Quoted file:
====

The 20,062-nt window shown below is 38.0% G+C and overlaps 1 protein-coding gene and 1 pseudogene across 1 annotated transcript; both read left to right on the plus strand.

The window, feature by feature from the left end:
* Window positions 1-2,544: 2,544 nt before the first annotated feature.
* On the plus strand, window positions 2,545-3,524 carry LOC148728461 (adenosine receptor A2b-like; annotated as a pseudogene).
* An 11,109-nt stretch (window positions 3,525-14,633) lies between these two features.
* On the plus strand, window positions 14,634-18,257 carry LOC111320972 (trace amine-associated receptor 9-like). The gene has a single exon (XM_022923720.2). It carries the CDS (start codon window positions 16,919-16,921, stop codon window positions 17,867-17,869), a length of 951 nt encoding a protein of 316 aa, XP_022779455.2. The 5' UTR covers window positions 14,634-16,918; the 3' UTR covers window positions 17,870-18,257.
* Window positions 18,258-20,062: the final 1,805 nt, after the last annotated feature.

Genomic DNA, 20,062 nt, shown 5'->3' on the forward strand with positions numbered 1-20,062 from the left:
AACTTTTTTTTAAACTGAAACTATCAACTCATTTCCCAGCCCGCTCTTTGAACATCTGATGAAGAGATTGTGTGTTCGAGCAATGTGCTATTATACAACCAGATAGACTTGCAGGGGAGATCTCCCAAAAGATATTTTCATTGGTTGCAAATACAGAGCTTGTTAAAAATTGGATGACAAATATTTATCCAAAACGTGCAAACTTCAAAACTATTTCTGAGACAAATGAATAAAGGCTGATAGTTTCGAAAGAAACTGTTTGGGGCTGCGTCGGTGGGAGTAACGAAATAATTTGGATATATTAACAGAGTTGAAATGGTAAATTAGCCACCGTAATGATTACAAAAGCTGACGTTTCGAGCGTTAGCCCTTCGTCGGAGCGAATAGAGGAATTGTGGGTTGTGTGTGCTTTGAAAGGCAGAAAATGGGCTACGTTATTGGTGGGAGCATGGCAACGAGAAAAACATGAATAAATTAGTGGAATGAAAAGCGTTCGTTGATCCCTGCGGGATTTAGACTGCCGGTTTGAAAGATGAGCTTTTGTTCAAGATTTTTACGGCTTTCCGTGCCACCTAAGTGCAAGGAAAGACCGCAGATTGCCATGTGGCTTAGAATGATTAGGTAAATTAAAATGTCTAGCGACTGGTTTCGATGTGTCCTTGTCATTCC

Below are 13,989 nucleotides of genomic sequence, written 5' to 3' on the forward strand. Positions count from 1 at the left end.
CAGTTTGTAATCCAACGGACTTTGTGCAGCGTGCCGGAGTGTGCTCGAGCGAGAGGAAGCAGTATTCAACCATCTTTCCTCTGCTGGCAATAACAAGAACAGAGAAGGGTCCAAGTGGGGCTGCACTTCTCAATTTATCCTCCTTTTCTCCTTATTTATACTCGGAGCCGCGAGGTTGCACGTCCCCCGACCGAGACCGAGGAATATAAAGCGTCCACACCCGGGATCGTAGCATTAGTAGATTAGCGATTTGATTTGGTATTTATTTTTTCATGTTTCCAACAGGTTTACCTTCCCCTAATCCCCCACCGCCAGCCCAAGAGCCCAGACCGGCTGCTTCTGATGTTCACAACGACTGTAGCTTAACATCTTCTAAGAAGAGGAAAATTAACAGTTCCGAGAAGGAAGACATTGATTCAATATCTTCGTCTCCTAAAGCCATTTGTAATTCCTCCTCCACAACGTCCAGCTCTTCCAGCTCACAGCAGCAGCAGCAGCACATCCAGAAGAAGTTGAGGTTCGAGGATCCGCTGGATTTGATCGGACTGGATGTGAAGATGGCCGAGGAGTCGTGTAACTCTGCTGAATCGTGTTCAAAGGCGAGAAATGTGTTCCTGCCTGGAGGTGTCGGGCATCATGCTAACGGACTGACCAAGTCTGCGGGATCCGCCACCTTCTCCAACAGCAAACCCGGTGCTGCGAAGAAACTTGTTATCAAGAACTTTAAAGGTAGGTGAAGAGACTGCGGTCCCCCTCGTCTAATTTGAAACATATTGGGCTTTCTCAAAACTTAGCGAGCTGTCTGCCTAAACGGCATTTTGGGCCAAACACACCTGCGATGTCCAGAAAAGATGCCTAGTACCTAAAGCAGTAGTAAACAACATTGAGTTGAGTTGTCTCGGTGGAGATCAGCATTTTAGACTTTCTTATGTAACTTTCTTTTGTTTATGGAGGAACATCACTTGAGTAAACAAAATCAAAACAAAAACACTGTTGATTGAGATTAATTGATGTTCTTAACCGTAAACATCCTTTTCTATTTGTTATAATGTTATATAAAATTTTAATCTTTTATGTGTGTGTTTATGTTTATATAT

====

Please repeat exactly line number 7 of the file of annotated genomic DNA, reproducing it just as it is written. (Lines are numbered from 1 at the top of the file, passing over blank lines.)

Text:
* Window positions 18,258-20,062: the final 1,805 nt, after the last annotated feature.